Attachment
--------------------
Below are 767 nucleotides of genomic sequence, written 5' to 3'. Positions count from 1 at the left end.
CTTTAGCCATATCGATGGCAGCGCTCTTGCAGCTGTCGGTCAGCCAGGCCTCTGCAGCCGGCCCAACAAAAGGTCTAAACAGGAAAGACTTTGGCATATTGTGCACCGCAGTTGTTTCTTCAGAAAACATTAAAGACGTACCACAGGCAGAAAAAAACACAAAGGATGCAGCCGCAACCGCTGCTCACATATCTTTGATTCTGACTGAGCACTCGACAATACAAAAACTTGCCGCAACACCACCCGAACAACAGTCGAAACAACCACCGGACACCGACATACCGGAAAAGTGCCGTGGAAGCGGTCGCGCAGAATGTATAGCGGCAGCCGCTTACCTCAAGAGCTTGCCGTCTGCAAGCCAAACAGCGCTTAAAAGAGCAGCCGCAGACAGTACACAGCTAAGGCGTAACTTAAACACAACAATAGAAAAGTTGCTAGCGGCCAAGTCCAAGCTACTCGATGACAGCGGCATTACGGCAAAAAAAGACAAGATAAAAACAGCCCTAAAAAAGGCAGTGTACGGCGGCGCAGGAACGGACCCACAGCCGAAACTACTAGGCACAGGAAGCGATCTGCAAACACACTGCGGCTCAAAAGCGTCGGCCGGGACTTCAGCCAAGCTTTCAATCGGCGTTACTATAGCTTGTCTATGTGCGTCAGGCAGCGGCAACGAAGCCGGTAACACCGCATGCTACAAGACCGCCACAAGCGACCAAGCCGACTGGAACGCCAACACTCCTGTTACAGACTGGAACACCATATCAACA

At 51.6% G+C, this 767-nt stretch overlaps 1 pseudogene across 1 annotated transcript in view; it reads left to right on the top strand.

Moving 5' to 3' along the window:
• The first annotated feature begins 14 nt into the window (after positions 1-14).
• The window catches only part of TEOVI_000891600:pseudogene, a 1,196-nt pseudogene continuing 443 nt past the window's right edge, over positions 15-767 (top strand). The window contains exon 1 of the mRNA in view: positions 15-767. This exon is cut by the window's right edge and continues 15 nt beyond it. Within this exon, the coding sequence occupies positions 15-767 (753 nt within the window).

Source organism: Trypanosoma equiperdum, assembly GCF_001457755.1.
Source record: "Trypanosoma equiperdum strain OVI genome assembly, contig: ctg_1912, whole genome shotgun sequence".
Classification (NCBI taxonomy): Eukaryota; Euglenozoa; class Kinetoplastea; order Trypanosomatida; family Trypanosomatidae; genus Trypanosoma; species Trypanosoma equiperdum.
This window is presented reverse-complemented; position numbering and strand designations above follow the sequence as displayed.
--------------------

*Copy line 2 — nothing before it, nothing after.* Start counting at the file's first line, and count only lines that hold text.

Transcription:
CTTTAGCCATATCGATGGCAGCGCTCTTGCAGCTGTCGGTCAGCCAGGCCTCTGCAGCCGGCCCAACAAAAGGTCTAAACAGGAAAGACTTTGGCATATTGTGCACCGCAGTTGTTTCTTCAGAAAACATTAAAGACGTACCACAGGCAGAAAAAAACACAAAGGATGCAGCCGCAACCGCTGCTCACATATCTTTGATTCTGACTGAGCACTCGACAATACAAAAACTTGCCGCAACACCACCCGAACAACAGTCGAAACAACCACCGGACACCGACATACCGGAAAAGTGCCGTGGAAGCGGTCGCGCAGAATGTATAGCGGCAGCCGCTTACCTCAAGAGCTTGCCGTCTGCAAGCCAAACAGCGCTTAAAAGAGCAGCCGCAGACAGTACACAGCTAAGGCGTAACTTAAACACAACAATAGAAAAGTTGCTAGCGGCCAAGTCCAAGCTACTCGATGACAGCGGCATTACGGCAAAAAAAGACAAGATAAAAACAGCCCTAAAAAAGGCAGTGTACGGCGGCGCAGGAACGGACCCACAGCCGAAACTACTAGGCACAGGAAGCGATCTGCAAACACACTGCGGCTCAAAAGCGTCGGCCGGGACTTCAGCCAAGCTTTCAATCGGCGTTACTATAGCTTGTCTATGTGCGTCAGGCAGCGGCAACGAAGCCGGTAACACCGCATGCTACAAGACCGCCACAAGCGACCAAGCCGACTGGAACGCCAACACTCCTGTTACAGACTGGAACACCATATCAACA